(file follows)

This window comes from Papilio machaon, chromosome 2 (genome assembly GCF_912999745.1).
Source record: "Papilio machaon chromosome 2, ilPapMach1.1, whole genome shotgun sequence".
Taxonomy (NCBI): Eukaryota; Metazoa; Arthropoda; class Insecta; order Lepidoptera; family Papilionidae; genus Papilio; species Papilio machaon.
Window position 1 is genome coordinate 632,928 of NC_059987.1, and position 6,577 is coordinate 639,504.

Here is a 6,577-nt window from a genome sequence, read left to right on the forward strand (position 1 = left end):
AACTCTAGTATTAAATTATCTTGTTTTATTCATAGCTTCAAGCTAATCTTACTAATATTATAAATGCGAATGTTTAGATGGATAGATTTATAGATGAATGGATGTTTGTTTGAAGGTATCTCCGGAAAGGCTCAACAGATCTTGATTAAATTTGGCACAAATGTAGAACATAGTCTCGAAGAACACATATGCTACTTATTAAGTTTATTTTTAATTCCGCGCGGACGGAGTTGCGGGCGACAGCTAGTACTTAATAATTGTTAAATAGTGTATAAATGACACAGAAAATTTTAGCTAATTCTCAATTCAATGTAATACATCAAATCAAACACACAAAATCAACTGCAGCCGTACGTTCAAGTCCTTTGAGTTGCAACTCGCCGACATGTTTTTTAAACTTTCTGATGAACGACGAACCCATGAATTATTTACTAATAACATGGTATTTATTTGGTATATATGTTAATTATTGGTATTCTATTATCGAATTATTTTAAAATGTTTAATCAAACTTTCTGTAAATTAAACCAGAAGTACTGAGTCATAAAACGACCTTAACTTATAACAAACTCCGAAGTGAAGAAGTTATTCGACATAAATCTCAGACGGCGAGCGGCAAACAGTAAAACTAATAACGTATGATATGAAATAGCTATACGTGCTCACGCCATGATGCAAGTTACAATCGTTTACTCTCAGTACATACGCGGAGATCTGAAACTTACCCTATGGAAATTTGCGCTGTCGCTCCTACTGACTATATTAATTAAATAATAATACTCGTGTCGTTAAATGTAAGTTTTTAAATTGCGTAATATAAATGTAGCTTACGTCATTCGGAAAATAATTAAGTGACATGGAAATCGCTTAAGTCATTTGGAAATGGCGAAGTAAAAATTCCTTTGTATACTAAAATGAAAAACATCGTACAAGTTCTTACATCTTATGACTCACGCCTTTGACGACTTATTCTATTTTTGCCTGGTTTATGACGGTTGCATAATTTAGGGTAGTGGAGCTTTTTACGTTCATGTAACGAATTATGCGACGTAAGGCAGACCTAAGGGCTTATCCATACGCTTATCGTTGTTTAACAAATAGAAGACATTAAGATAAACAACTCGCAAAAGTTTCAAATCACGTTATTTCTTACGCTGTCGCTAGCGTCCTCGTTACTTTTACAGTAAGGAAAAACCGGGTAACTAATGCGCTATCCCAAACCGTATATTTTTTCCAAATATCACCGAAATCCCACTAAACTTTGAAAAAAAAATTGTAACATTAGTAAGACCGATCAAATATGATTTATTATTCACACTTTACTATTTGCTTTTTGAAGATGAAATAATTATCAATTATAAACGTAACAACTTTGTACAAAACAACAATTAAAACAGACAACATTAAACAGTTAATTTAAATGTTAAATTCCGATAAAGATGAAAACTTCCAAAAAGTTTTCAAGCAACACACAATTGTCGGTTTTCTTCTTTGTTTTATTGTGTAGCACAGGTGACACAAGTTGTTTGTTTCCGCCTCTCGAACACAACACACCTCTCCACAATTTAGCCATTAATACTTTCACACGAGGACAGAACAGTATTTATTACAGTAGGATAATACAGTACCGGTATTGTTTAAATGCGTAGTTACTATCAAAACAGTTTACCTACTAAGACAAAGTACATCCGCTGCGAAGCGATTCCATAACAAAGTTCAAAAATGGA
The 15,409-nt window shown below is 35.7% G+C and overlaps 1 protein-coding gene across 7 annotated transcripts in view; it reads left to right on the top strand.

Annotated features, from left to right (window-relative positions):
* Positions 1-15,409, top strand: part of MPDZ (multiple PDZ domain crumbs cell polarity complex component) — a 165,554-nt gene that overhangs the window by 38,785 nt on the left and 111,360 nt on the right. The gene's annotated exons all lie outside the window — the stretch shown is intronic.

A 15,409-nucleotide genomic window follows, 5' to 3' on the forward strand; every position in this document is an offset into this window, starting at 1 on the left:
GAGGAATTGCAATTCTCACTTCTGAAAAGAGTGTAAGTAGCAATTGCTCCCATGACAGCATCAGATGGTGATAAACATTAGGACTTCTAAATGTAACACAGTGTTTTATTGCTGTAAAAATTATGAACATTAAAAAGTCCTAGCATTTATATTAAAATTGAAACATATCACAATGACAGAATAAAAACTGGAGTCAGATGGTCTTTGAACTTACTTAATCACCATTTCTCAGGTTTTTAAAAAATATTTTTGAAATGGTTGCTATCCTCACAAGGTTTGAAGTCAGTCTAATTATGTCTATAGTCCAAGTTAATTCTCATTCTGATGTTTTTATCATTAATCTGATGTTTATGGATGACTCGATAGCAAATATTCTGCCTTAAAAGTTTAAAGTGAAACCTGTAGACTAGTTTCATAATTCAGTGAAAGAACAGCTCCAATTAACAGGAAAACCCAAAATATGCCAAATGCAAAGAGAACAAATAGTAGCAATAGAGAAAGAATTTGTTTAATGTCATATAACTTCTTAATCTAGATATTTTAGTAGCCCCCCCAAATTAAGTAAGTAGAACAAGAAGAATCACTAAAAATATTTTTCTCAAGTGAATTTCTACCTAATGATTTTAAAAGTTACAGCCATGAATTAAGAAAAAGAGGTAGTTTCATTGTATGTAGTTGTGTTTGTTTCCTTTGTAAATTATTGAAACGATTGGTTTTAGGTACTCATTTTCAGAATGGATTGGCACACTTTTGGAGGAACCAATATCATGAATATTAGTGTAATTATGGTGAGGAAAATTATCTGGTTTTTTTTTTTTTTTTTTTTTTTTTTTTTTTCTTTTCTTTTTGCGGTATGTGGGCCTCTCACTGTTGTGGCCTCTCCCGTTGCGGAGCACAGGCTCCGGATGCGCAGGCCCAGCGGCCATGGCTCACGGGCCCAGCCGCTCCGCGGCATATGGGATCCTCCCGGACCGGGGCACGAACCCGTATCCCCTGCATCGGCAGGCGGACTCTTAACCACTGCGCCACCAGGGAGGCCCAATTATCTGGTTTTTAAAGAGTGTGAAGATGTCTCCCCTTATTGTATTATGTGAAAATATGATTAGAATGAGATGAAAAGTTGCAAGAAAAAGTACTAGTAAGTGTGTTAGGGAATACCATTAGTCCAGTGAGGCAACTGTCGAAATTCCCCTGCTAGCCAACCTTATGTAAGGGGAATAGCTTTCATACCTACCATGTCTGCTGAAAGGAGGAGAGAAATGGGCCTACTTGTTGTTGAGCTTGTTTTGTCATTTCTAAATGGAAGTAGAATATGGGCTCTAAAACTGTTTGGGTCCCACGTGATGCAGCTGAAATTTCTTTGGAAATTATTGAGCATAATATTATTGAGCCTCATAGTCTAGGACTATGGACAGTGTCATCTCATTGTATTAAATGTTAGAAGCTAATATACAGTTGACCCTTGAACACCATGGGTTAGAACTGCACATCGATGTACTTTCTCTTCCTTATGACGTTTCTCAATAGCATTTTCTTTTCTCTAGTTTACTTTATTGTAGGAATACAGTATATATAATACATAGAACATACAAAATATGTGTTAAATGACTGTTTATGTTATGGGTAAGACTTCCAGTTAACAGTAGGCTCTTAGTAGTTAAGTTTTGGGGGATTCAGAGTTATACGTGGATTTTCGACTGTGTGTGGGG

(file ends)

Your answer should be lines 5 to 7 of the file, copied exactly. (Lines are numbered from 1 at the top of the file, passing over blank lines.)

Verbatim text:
Here is a 6,577-nt window from a genome sequence, read left to right on the forward strand (position 1 = left end):
AACTCTAGTATTAAATTATCTTGTTTTATTCATAGCTTCAAGCTAATCTTACTAATATTATAAATGCGAATGTTTAGATGGATAGATTTATAGATGAATGGATGTTTGTTTGAAGGTATCTCCGGAAAGGCTCAACAGATCTTGATTAAATTTGGCACAAATGTAGAACATAGTCTCGAAGAACACATATGCTACTTATTAAGTTTATTTTTAATTCCGCGCGGACGGAGTTGCGGGCGACAGCTAGTACTTAATAATTGTTAAATAGTGTATAAATGACACAGAAAATTTTAGCTAATTCTCAATTCAATGTAATACATCAAATCAAACACACAAAATCAACTGCAGCCGTACGTTCAAGTCCTTTGAGTTGCAACTCGCCGACATGTTTTTTAAACTTTCTGATGAACGACGAACCCATGAATTATTTACTAATAACATGGTATTTATTTGGTATATATGTTAATTATTGGTATTCTATTATCGAATTATTTTAAAATGTTTAATCAAACTTTCTGTAAATTAAACCAGAAGTACTGAGTCATAAAACGACCTTAACTTATAACAAACTCCGAAGTGAAGAAGTTATTCGACATAAATCTCAGACGGCGAGCGGCAAACAGTAAAACTAATAACGTATGATATGAAATAGCTATACGTGCTCACGCCATGATGCAAGTTACAATCGTTTACTCTCAGTACATACGCGGAGATCTGAAACTTACCCTATGGAAATTTGCGCTGTCGCTCCTACTGACTATATTAATTAAATAATAATACTCGTGTCGTTAAATGTAAGTTTTTAAATTGCGTAATATAAATGTAGCTTACGTCATTCGGAAAATAATTAAGTGACATGGAAATCGCTTAAGTCATTTGGAAATGGCGAAGTAAAAATTCCTTTGTATACTAAAATGAAAAACATCGTACAAGTTCTTACATCTTATGACTCACGCCTTTGACGACTTATTCTATTTTTGCCTGGTTTATGACGGTTGCATAATTTAGGGTAGTGGAGCTTTTTACGTTCATGTAACGAATTATGCGACGTAAGGCAGACCTAAGGGCTTATCCATACGCTTATCGTTGTTTAACAAATAGAAGACATTAAGATAAACAACTCGCAAAAGTTTCAAATCACGTTATTTCTTACGCTGTCGCTAGCGTCCTCGTTACTTTTACAGTAAGGAAAAACCGGGTAACTAATGCGCTATCCCAAACCGTATATTTTTTCCAAATATCACCGAAATCCCACTAAACTTTGAAAAAAAAATTGTAACATTAGTAAGACCGATCAAATATGATTTATTATTCACACTTTACTATTTGCTTTTTGAAGATGAAATAATTATCAATTATAAACGTAACAACTTTGTACAAAACAACAATTAAAACAGACAACATTAAACAGTTAATTTAAATGTTAAATTCCGATAAAGATGAAAACTTCCAAAAAGTTTTCAAGCAACACACAATTGTCGGTTTTCTTCTTTGTTTTATTGTGTAGCACAGGTGACACAAGTTGTTTGTTTCCGCCTCTCGAACACAACACACCTCTCCACAATTTAGCCATTAATACTTTCACACGAGGACAGAACAGTATTTATTACAGTAGGATAATACAGTACCGGTATTGTTTAAATGCGTAGTTACTATCAAAACAGTTTACCTACTAAGACAAAGTACATCCGCTGCGAAGCGATTCCATAACAAAGTTCAAAAATGGA
The 15,409-nt window shown below is 35.7% G+C and overlaps 1 protein-coding gene across 7 annotated transcripts in view; it reads left to right on the top strand.